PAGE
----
ICU’s Great Moves

Fall 2016 As Seen in Our Fall 2016 Issue
ICU’s Great Moves

Tim Kelly Awards celebrate achievements on early patient mobility

Lower the drawbridge and let the fanfare ring out: It’s time for a coronation at Howard County General Hospital.

The Intensive Care Unit, a group led by Clinical Nurse IV Ellen Merrill, RN, earned Tim Kelly Awards this year both for great strides on patient mobility and for instituting the Castle Game, which offers a friendly competition among caregivers over getting patients up and on the road to recovery.

“Mobility in critical care patients is key to successful outcomes,” wrote Jane Scanlon, RN, and Catherine Miller, MSN, RN, in their Tim Kelly Award nomination letter. “It is proven that mobilizing patients early in their hospitalization can reduce delirium, length of stay and ventilator days. It also helps decrease the occurrence of post-traumatic stress disorder (PTSD), anxiety, depression, and deconditioning.”

The team was measured against the five principles of becoming a High Reliability Organization (with a look at how Merrill and her team addressed each one):

  • Sensitive to Operations: Helped identify perceived barriers to mobilization of ICU patients.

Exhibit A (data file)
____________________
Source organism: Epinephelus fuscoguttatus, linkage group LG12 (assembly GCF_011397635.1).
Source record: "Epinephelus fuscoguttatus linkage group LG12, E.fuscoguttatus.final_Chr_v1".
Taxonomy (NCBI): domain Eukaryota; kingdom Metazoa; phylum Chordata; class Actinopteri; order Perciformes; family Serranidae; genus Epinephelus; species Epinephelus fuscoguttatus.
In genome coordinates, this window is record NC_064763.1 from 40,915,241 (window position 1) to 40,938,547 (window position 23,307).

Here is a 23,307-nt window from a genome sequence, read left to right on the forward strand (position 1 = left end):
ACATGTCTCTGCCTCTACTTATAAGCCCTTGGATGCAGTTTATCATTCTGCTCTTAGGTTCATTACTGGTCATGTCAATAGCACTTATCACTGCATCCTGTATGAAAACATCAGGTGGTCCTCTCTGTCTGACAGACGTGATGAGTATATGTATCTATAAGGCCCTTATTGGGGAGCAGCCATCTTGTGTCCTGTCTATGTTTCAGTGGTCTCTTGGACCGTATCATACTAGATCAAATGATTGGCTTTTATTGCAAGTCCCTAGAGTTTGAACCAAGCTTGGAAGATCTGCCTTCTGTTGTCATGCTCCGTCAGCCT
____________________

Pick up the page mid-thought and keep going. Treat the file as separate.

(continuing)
• Reluctance to Simplify: Challenged the staff to accept no excuses, such as limited resources, to mobilize patients.
  • Preoccupation with Failure: Continued surveillance of complications related to immobility.
  • Deference to Expertise: Evaluation daily at multidisciplinary rounds assessing patients’ eligibility for early mobilization.
  • Resilience: Introduced the Castle Game.

In the game, each nurse gets a personalized “piece” that moves up a board toward a castle. Pieces move with the awarding of points for successful mobility. Whoever gets there first wears the crown.

“The team loved the game and really embraced safe early mobility for all patients that met criteria,” Scanlon and Miller reported, adding the results: “Data was collected via Epic reports looking at the Highest Level of Mobility for each patient. Prior to April 2015, our patients’ highest level of mobility generally decreased by 1 point during their ICU admission. From April 2015 to December 2016, the highest level of mobility for patients in the ICU greater than two days increased by 1 point by the time they left.” 

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